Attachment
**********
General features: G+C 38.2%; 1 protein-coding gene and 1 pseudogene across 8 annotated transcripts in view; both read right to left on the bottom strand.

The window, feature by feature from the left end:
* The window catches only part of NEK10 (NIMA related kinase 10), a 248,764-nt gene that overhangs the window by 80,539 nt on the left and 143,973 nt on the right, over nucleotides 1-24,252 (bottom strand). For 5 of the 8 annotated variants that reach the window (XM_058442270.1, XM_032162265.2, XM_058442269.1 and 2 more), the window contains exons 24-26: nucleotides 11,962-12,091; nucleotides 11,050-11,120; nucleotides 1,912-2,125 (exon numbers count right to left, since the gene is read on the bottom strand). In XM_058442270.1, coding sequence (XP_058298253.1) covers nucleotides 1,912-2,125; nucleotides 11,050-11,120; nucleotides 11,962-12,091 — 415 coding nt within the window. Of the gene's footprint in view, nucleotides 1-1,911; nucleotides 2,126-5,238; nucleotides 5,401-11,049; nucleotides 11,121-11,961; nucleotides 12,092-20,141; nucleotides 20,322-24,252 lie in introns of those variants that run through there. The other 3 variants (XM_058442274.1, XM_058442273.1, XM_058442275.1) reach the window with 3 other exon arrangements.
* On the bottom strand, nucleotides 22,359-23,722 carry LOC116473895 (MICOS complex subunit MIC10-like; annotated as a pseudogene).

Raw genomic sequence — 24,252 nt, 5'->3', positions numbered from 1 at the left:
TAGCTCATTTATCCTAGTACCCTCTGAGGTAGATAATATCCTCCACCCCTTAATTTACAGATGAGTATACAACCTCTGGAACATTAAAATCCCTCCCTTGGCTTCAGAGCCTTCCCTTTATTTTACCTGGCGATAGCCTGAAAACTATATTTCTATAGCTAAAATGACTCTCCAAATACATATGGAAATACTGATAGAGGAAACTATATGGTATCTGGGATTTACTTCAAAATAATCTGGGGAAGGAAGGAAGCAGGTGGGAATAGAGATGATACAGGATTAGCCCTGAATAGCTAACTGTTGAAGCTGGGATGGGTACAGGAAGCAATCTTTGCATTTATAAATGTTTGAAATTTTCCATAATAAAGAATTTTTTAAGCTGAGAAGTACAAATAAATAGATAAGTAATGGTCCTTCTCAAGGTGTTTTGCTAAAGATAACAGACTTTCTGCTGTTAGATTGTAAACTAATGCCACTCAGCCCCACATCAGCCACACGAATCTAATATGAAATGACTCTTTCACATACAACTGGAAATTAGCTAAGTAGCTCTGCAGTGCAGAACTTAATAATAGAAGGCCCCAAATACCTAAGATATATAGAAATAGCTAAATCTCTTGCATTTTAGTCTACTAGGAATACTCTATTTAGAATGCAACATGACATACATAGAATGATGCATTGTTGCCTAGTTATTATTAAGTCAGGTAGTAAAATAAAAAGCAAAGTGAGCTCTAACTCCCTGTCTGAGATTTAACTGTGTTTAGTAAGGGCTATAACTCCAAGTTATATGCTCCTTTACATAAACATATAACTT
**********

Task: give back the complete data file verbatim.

General features: G+C 38.2%; 1 protein-coding gene and 1 pseudogene across 8 annotated transcripts in view; both read right to left on the bottom strand.

The window, feature by feature from the left end:
* The window catches only part of NEK10 (NIMA related kinase 10), a 248,764-nt gene that overhangs the window by 80,539 nt on the left and 143,973 nt on the right, over nucleotides 1-24,252 (bottom strand). For 5 of the 8 annotated variants that reach the window (XM_058442270.1, XM_032162265.2, XM_058442269.1 and 2 more), the window contains exons 24-26: nucleotides 11,962-12,091; nucleotides 11,050-11,120; nucleotides 1,912-2,125 (exon numbers count right to left, since the gene is read on the bottom strand). In XM_058442270.1, coding sequence (XP_058298253.1) covers nucleotides 1,912-2,125; nucleotides 11,050-11,120; nucleotides 11,962-12,091 — 415 coding nt within the window. Of the gene's footprint in view, nucleotides 1-1,911; nucleotides 2,126-5,238; nucleotides 5,401-11,049; nucleotides 11,121-11,961; nucleotides 12,092-20,141; nucleotides 20,322-24,252 lie in introns of those variants that run through there. The other 3 variants (XM_058442274.1, XM_058442273.1, XM_058442275.1) reach the window with 3 other exon arrangements.
* On the bottom strand, nucleotides 22,359-23,722 carry LOC116473895 (MICOS complex subunit MIC10-like; annotated as a pseudogene).

Raw genomic sequence — 24,252 nt, 5'->3', positions numbered from 1 at the left:
TAGCTCATTTATCCTAGTACCCTCTGAGGTAGATAATATCCTCCACCCCTTAATTTACAGATGAGTATACAACCTCTGGAACATTAAAATCCCTCCCTTGGCTTCAGAGCCTTCCCTTTATTTTACCTGGCGATAGCCTGAAAACTATATTTCTATAGCTAAAATGACTCTCCAAATACATATGGAAATACTGATAGAGGAAACTATATGGTATCTGGGATTTACTTCAAAATAATCTGGGGAAGGAAGGAAGCAGGTGGGAATAGAGATGATACAGGATTAGCCCTGAATAGCTAACTGTTGAAGCTGGGATGGGTACAGGAAGCAATCTTTGCATTTATAAATGTTTGAAATTTTCCATAATAAAGAATTTTTTAAGCTGAGAAGTACAAATAAATAGATAAGTAATGGTCCTTCTCAAGGTGTTTTGCTAAAGATAACAGACTTTCTGCTGTTAGATTGTAAACTAATGCCACTCAGCCCCACATCAGCCACACGAATCTAATATGAAATGACTCTTTCACATACAACTGGAAATTAGCTAAGTAGCTCTGCAGTGCAGAACTTAATAATAGAAGGCCCCAAATACCTAAGATATATAGAAATAGCTAAATCTCTTGCATTTTAGTCTACTAGGAATACTCTATTTAGAATGCAACATGACATACATAGAATGATGCATTGTTGCCTAGTTATTATTAAGTCAGGTAGTAAAATAAAAAGCAAAGTGAGCTCTAACTCCCTGTCTGAGATTTAACTGTGTTTAGTAAGGGCTATAACTCCAAGTTATATGCTCCTTTACATAAACATATAACTT